Monday, August 15, 2022

Zuma praises Kimberly Process for stabilising peace in Africa

With South Africa’s chairmanship of the Kimberly Process (KP) ending in December 2013, the southern Africa economic giant’s president, Jacob Zuma, showered praise on the process for stabilizing peace in Africa.

The Kimberley Process (KP) was established in 2003 by joint governments, mining industry and civil society to try and purge the flow of conflict diamonds or blood diamonds used by rebel movements to finance wars against legitimate governments.

Although the process was scrutinised by organisations such as the Global Witness which later pulled off citing failure, Zuma said that KP has contributed immensely to creating democracy and transparency in Africa.

“International partners have worked tirelessly to significantly reduce the trade of illicit diamonds that funded campaigns to destabilize legitimate government in Africa,” Zuma said.

“To date, Africa is increasingly enjoying the benefit of democratic governments and transparent governance.”

Botswana, the world’s leading diamond producer by value, is also a member of the Kimberley Process.
Zuma made the remarks while officiating at the launch of the construction phase of the De Beers’ US$2 billion underground Venetia Diamond Mine in Limpopo Province last week.

He urged stakeholders who will be converging in his country for the second of the KP meetings next month to make sure that they leave an indelible legacy for the process and the diamond industry.

The South Africa president said the investment by Anglo American which owns De Beers in Venetia Diamond Mine is one of the largest in the country’s diamond industry at a whopping R20 billion. He said the investment would boost diamond production in the country.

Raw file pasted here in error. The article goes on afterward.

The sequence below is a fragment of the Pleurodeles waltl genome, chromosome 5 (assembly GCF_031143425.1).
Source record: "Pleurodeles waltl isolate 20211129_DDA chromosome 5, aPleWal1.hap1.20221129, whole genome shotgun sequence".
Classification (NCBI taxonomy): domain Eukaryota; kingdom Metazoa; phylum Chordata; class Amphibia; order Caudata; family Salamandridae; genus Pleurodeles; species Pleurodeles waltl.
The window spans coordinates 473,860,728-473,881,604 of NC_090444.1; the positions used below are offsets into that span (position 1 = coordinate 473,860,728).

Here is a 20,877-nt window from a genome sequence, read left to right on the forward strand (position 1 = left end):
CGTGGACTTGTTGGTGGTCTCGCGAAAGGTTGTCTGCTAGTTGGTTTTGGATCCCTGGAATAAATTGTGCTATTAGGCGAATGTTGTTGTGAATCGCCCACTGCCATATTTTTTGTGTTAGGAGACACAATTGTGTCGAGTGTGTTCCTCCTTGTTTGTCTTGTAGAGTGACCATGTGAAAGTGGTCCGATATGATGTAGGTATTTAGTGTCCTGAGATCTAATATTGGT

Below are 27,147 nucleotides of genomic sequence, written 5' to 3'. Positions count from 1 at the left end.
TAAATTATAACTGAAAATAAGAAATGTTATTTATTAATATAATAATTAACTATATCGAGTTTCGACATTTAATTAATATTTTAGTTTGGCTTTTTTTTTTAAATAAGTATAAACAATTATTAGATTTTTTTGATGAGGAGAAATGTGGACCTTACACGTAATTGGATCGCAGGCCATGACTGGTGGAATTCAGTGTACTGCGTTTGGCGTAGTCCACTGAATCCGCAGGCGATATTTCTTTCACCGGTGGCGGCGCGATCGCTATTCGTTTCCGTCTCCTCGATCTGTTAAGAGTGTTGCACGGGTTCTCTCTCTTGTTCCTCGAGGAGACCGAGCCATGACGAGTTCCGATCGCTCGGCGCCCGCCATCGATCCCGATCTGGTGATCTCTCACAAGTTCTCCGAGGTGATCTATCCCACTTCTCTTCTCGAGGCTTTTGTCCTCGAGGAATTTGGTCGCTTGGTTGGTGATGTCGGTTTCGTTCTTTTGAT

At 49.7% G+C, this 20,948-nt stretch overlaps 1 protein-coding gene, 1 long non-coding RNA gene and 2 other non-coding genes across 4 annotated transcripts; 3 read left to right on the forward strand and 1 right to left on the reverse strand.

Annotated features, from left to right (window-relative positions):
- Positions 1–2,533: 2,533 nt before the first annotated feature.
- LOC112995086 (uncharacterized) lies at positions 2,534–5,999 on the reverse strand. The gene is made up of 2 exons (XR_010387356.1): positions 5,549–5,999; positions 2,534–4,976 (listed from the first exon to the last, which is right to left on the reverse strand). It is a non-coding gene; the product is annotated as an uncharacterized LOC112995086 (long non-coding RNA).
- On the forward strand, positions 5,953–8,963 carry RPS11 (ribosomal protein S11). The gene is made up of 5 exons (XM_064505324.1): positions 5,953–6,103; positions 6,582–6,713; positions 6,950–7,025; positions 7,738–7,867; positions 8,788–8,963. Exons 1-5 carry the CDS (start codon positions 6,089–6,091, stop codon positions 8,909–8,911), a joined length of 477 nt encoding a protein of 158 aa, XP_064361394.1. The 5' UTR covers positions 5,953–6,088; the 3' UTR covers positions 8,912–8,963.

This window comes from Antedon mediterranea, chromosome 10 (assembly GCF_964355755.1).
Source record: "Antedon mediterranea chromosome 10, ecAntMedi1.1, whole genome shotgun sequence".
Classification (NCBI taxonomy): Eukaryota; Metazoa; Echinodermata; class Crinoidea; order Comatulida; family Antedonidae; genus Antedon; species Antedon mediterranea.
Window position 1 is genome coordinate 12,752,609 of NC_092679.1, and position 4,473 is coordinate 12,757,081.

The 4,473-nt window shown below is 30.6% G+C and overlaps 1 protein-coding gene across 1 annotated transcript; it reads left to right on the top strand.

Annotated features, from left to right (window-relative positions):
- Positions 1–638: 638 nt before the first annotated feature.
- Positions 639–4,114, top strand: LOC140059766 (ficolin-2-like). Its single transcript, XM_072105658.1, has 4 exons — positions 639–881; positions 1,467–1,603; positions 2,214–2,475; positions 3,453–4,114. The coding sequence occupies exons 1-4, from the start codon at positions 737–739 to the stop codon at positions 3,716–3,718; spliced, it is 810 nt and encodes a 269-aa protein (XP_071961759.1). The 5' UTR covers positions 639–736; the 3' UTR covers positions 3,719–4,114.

“This project is also significant because it demonstrates confidence in South Africa as an investment destination of choice by both foreign and South African companies,” he said.

On other issues, Zuma condemned the isolated spurts of violence such as the killing of a National Union of Mine (NUM) workers’ leader in Rustenburg recently. He said that such incidents of violence have no place in a democratic country such as South Africa. He also lamented last year’s horrific Marikana tragedy calling for deepening of the longstanding work to improve the lives of mineworkers and surrounding communities.

“Accordingly, the implementation of Mineral and Petroleum Resources Development Act, the Social and Labour Plan mechanisms and the Mining Charter remain immensely important to ensure the growth and stability. These imbalances are related to the failure of the colonial system to reinvest in the local human resource base and the regeneration of the local economy and protection of the environment. Our Legislation requires investors to commit to the mining charter, the social labour plan and sound environmental management,” Zuma added.

He further said that despite the diversification of the economy of South Africa in the recent past years, the mining sector remained the corner stone of the country’s economy due to the number of direct and indirect jobs, export earnings and other benefits.

“Our mineral rich country continues to host significant known reserves of mineral commodities, with almost 60 minerals being actively mined,” he said.

He said Limpopo province on its own is endowed with a variety of minerals, with an estimated 70 mines operating in the province. He added that the South African government is investing time and effort in strengthening the mining sector so that it can contribute to inclusive growth and jobs as envisaged in the country’s development plan.

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